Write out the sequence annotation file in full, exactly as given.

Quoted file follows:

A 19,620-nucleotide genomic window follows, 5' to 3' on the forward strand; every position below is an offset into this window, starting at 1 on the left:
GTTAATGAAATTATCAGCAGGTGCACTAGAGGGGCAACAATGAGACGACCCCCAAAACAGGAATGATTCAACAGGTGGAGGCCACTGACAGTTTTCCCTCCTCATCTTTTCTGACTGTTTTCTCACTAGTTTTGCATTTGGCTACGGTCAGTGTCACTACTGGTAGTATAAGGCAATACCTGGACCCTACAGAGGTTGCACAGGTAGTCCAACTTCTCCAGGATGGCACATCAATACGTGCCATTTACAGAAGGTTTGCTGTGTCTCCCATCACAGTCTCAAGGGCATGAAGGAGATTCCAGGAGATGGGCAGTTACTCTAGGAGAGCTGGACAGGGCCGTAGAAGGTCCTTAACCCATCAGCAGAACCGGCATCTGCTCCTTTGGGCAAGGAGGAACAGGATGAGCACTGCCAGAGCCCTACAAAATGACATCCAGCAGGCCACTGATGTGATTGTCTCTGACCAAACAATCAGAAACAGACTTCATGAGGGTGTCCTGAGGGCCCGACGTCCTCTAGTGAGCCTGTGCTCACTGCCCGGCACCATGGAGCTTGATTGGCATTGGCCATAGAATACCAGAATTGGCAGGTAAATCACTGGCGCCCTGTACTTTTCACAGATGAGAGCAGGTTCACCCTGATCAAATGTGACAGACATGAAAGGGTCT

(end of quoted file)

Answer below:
A 19,620-nucleotide genomic window follows, 5' to 3' on the forward strand; every position below is an offset into this window, starting at 1 on the left:
GTTAATGAAATTATCAGCAGGTGCACTAGAGGGGCAACAATGAGACGACCCCCAAAACAGGAATGATTCAACAGGTGGAGGCCACTGACAGTTTTCCCTCCTCATCTTTTCTGACTGTTTTCTCACTAGTTTTGCATTTGGCTACGGTCAGTGTCACTACTGGTAGTATAAGGCAATACCTGGACCCTACAGAGGTTGCACAGGTAGTCCAACTTCTCCAGGATGGCACATCAATACGTGCCATTTACAGAAGGTTTGCTGTGTCTCCCATCACAGTCTCAAGGGCATGAAGGAGATTCCAGGAGATGGGCAGTTACTCTAGGAGAGCTGGACAGGGCCGTAGAAGGTCCTTAACCCATCAGCAGAACCGGCATCTGCTCCTTTGGGCAAGGAGGAACAGGATGAGCACTGCCAGAGCCCTACAAAATGACATCCAGCAGGCCACTGATGTGATTGTCTCTGACCAAACAATCAGAAACAGACTTCATGAGGGTGTCCTGAGGGCCCGACGTCCTCTAGTGAGCCTGTGCTCACTGCCCGGCACCATGGAGCTTGATTGGCATTGGCCATAGAATACCAGAATTGGCAGGTAAATCACTGGCGCCCTGTACTTTTCACAGATGAGAGCAGGTTCACCCTGATCAAATGTGACAGACATGAAAGGGTCT